Monday, May 30, 2022

Protect Peat

 Peatlands cover around 12% of the land in the UK and store an estimated 3 billion tonnes of carbon, equivalent to all the forests in the UK, Germany and France put together. An estimated 80% of the UK's peatlands are in a damaged and deteriorating condition because of present and past land management activities including drainage, peat cutting, and fire, according to the International Union for the Conservation of Nature.

UK peatlands are already releasing almost 3.7 million tonnes of CO2 each year - equivalent to the average emissions of around 660,000 UK households - more than all the households of Edinburgh, Cardiff and Leeds combined.

These emissions are likely to increase with further peatland deterioration as the climate changes,

The government last year introduced a ban on burning peat deeper than 40cm in some protected areas of England. Some shooting estates in England burn deep peat moorland in protected areas despite a government ban, say the RSPB and Greenpeace.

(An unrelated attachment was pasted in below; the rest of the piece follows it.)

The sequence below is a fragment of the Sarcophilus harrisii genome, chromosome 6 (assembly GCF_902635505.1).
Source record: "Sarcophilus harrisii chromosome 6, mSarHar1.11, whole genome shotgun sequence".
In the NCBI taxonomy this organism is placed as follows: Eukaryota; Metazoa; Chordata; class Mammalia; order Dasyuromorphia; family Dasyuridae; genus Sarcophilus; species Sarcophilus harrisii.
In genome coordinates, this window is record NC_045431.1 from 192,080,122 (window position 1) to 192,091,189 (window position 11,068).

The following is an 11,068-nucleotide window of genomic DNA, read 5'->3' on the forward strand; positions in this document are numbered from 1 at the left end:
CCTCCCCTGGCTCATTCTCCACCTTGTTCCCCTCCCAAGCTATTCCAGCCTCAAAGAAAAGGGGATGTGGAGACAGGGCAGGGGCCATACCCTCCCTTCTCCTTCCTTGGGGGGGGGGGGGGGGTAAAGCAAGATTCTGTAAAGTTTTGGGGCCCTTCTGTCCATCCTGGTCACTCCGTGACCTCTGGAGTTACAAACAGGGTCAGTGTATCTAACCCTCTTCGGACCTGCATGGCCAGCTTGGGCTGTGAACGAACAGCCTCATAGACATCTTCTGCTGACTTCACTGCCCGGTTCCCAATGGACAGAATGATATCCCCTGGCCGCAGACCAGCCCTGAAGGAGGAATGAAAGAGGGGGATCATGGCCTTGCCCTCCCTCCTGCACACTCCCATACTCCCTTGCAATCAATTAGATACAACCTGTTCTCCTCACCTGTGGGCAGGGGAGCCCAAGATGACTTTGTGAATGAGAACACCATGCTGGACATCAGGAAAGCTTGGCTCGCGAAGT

England's deep peat soils support rare ecosystems and store huge amounts of carbon. Peatland vegetation has traditionally been burnt to create and maintain habitats to raise grouse for shooting. A traditional practice on shooting estates, burning clears the way for the new green shoots grouse like to eat, but also releases stored carbon into the atmosphere.

The RSPB and Greenpeace are calling for a blanket ban on burning on all peat.

"Intensive and damaging land management practices such as burning continue to harm and further threaten these vital carbon and nature-rich ecosystems", said Dr Patrick Thompson, a senior policy officer at RSPB UK.

"Why on earth is the government allowing grouse moor owners to turn swathes of national parks and protected sites into charred wasteland for the private gain of a few landowners?" asked Rebecca Newsom, head of politics at Greenpeace UK.

Peat soil fires: Campaigners say England's 'rainforests' illegally burned - BBC News

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